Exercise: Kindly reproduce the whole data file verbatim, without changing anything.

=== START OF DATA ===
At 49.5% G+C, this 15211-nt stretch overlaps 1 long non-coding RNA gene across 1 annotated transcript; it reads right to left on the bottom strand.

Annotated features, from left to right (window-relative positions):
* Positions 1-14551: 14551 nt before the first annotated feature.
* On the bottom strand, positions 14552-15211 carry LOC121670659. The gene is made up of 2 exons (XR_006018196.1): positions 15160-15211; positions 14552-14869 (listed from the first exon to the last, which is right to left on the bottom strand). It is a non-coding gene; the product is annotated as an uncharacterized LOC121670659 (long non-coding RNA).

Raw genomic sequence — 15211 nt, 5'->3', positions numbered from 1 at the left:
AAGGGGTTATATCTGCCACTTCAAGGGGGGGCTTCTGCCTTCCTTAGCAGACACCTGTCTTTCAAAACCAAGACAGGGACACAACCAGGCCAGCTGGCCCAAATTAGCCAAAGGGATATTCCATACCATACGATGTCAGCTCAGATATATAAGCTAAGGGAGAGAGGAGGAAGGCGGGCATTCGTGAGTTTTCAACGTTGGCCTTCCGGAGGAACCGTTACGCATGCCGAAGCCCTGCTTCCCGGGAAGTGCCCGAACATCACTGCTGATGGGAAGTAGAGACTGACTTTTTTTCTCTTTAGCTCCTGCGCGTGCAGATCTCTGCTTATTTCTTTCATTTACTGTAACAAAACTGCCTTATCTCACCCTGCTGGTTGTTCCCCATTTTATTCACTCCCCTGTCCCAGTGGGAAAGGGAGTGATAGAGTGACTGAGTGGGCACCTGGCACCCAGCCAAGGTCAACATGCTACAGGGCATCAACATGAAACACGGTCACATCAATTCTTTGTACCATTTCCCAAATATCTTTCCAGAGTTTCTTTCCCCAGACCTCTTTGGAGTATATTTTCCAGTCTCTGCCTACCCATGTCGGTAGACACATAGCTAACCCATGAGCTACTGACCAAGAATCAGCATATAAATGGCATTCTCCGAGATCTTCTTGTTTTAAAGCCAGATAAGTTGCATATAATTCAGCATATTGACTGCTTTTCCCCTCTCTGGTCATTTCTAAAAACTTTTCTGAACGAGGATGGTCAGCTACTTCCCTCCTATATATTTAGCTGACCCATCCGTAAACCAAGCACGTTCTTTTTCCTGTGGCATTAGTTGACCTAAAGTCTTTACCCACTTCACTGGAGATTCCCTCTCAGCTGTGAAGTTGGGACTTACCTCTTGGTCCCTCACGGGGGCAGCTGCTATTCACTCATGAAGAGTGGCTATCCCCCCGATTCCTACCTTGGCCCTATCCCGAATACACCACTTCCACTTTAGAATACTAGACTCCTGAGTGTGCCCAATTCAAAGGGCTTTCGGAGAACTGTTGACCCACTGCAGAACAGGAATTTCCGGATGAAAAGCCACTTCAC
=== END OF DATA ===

At 49.5% G+C, this 15211-nt stretch overlaps 1 long non-coding RNA gene across 1 annotated transcript; it reads right to left on the bottom strand.

Annotated features, from left to right (window-relative positions):
* Positions 1-14551: 14551 nt before the first annotated feature.
* On the bottom strand, positions 14552-15211 carry LOC121670659. The gene is made up of 2 exons (XR_006018196.1): positions 15160-15211; positions 14552-14869 (listed from the first exon to the last, which is right to left on the bottom strand). It is a non-coding gene; the product is annotated as an uncharacterized LOC121670659 (long non-coding RNA).

Raw genomic sequence — 15211 nt, 5'->3', positions numbered from 1 at the left:
AAGGGGTTATATCTGCCACTTCAAGGGGGGGCTTCTGCCTTCCTTAGCAGACACCTGTCTTTCAAAACCAAGACAGGGACACAACCAGGCCAGCTGGCCCAAATTAGCCAAAGGGATATTCCATACCATACGATGTCAGCTCAGATATATAAGCTAAGGGAGAGAGGAGGAAGGCGGGCATTCGTGAGTTTTCAACGTTGGCCTTCCGGAGGAACCGTTACGCATGCCGAAGCCCTGCTTCCCGGGAAGTGCCCGAACATCACTGCTGATGGGAAGTAGAGACTGACTTTTTTTCTCTTTAGCTCCTGCGCGTGCAGATCTCTGCTTATTTCTTTCATTTACTGTAACAAAACTGCCTTATCTCACCCTGCTGGTTGTTCCCCATTTTATTCACTCCCCTGTCCCAGTGGGAAAGGGAGTGATAGAGTGACTGAGTGGGCACCTGGCACCCAGCCAAGGTCAACATGCTACAGGGCATCAACATGAAACACGGTCACATCAATTCTTTGTACCATTTCCCAAATATCTTTCCAGAGTTTCTTTCCCCAGACCTCTTTGGAGTATATTTTCCAGTCTCTGCCTACCCATGTCGGTAGACACATAGCTAACCCATGAGCTACTGACCAAGAATCAGCATATAAATGGCATTCTCCGAGATCTTCTTGTTTTAAAGCCAGATAAGTTGCATATAATTCAGCATATTGACTGCTTTTCCCCTCTCTGGTCATTTCTAAAAACTTTTCTGAACGAGGATGGTCAGCTACTTCCCTCCTATATATTTAGCTGACCCATCCGTAAACCAAGCACGTTCTTTTTCCTGTGGCATTAGTTGACCTAAAGTCTTTACCCACTTCACTGGAGATTCCCTCTCAGCTGTGAAGTTGGGACTTACCTCTTGGTCCCTCACGGGGGCAGCTGCTATTCACTCATGAAGAGTGGCTATCCCCCCGATTCCTACCTTGGCCCTATCCCGAATACACCACTTCCACTTTAGAATACTAGACTCCTGAGTGTGCCCAATTCAAAGGGCTTTCGGAGAACTGTTGACCCACTGCAGAACAGGAATTTCCGGATGAAAAGCCACTTCAC